- Dewey's Pragmatism from an Anthropological Point of View
- Transactions of the Charles S. Peirce Society: A Quarterly Journal in American Philosophy
- Indiana University Press
- Volume 48, Number 1, Winter 2012
- pp. 1-30
- View Citation
- Additional Information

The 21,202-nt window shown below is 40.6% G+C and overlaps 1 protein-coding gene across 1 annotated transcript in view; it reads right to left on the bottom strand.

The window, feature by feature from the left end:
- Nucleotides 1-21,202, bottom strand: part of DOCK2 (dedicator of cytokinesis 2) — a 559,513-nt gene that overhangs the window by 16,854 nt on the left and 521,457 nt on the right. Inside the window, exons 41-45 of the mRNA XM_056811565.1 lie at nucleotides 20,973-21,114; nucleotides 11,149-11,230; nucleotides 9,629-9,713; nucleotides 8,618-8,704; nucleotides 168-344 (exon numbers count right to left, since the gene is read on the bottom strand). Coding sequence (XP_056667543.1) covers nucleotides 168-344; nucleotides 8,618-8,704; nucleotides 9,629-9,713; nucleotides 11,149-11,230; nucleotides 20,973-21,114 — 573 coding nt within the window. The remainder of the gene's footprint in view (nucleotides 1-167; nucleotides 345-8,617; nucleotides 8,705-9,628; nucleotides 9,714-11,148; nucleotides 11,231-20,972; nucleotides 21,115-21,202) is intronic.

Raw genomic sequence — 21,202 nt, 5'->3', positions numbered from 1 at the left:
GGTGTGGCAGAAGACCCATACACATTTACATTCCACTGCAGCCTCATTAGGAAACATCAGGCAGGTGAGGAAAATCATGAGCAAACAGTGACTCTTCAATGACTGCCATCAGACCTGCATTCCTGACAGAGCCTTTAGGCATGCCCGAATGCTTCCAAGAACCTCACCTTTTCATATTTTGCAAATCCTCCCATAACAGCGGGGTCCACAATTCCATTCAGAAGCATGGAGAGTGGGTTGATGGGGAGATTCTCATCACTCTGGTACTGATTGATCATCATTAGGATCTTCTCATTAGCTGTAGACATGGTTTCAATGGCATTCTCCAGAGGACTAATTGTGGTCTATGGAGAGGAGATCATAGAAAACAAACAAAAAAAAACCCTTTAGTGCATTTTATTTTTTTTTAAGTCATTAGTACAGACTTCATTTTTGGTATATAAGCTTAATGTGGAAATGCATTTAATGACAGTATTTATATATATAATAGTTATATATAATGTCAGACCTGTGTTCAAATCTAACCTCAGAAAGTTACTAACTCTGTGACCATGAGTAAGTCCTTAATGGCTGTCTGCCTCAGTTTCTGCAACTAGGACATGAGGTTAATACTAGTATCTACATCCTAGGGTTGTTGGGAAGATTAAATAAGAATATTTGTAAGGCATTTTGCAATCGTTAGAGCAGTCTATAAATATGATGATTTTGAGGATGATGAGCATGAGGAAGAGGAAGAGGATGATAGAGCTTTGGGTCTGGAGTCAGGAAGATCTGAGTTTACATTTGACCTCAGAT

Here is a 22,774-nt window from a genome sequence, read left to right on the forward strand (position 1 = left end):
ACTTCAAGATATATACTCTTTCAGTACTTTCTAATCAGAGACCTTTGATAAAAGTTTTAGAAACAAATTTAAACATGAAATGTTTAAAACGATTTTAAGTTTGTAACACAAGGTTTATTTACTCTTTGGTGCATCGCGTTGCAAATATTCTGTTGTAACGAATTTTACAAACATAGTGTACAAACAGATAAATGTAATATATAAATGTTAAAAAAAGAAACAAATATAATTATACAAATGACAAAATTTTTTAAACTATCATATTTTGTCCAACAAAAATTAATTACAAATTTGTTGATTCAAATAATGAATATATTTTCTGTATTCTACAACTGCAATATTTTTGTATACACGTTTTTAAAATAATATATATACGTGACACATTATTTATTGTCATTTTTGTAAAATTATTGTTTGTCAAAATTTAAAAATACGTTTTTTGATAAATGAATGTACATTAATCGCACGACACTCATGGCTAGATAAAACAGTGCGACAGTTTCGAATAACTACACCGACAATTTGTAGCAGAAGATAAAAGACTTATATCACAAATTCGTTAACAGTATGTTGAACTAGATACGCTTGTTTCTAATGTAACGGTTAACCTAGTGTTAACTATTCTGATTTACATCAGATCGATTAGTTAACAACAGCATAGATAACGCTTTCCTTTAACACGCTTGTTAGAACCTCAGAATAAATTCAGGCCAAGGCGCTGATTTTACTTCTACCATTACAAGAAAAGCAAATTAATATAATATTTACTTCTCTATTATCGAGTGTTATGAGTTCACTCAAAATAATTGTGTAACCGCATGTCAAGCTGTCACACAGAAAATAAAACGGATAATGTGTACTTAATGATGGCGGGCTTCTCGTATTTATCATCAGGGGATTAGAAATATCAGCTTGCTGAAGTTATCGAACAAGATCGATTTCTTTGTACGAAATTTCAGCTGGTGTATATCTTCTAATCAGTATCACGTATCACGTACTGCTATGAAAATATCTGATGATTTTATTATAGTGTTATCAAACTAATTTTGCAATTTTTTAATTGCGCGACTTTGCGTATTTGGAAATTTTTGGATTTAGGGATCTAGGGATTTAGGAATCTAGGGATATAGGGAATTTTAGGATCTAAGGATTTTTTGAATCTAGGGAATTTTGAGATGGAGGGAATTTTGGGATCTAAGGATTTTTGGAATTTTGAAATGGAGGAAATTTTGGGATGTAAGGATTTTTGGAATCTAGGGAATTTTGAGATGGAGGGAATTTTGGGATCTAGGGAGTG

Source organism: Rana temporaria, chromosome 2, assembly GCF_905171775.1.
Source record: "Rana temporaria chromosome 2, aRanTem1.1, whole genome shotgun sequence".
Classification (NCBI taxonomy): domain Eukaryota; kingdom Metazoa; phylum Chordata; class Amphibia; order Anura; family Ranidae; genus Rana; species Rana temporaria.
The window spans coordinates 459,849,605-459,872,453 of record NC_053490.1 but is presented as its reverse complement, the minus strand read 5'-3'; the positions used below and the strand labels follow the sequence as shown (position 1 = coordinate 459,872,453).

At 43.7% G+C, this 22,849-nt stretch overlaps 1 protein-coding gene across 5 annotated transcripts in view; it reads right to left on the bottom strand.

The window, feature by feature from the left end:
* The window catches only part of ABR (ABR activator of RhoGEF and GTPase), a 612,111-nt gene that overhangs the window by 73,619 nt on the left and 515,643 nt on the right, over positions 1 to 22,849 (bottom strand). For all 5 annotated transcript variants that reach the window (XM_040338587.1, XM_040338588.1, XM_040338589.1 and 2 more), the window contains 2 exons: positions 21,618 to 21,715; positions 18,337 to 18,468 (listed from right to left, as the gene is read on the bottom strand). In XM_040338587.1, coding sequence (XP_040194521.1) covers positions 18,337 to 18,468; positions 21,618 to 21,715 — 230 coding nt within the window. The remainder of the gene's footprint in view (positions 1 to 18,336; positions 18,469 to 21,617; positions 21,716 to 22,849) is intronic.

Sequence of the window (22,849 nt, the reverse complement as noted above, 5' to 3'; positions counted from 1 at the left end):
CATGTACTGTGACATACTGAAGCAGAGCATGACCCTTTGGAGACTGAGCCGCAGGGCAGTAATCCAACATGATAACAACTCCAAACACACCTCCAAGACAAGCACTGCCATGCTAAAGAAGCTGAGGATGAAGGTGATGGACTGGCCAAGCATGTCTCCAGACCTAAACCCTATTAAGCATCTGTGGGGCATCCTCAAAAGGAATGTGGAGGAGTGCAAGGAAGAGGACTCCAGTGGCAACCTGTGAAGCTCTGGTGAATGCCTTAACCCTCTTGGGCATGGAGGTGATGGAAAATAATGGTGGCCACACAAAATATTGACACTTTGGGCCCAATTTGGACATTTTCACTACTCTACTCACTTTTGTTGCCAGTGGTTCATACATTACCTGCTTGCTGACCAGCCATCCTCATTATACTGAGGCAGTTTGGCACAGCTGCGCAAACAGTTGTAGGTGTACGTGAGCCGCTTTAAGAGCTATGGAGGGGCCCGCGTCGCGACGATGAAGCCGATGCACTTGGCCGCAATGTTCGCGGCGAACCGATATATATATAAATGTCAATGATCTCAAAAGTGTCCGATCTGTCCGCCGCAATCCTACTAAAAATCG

In this article I defend John Dewey's use of the concept of "culture" in light of his anthropological sources and suggest that this cultural turn has much to teach contemporary scholars. Contrary to critics, I argue that Dewey's reconstructive aims are indeed well served by "culture" as a term for the complex set of symbolic and material resources shaping habit. Common misreadings of Dewey could be avoided by a better understanding of this anthropological appropriation; moreover, Dewey's emphasis on culture should caution neuropragmatists against reductively scientistic models of human experience. I conclude, finally, with a call for democratic theorists today to engage with Dewey's later, anthropologically-informed writings.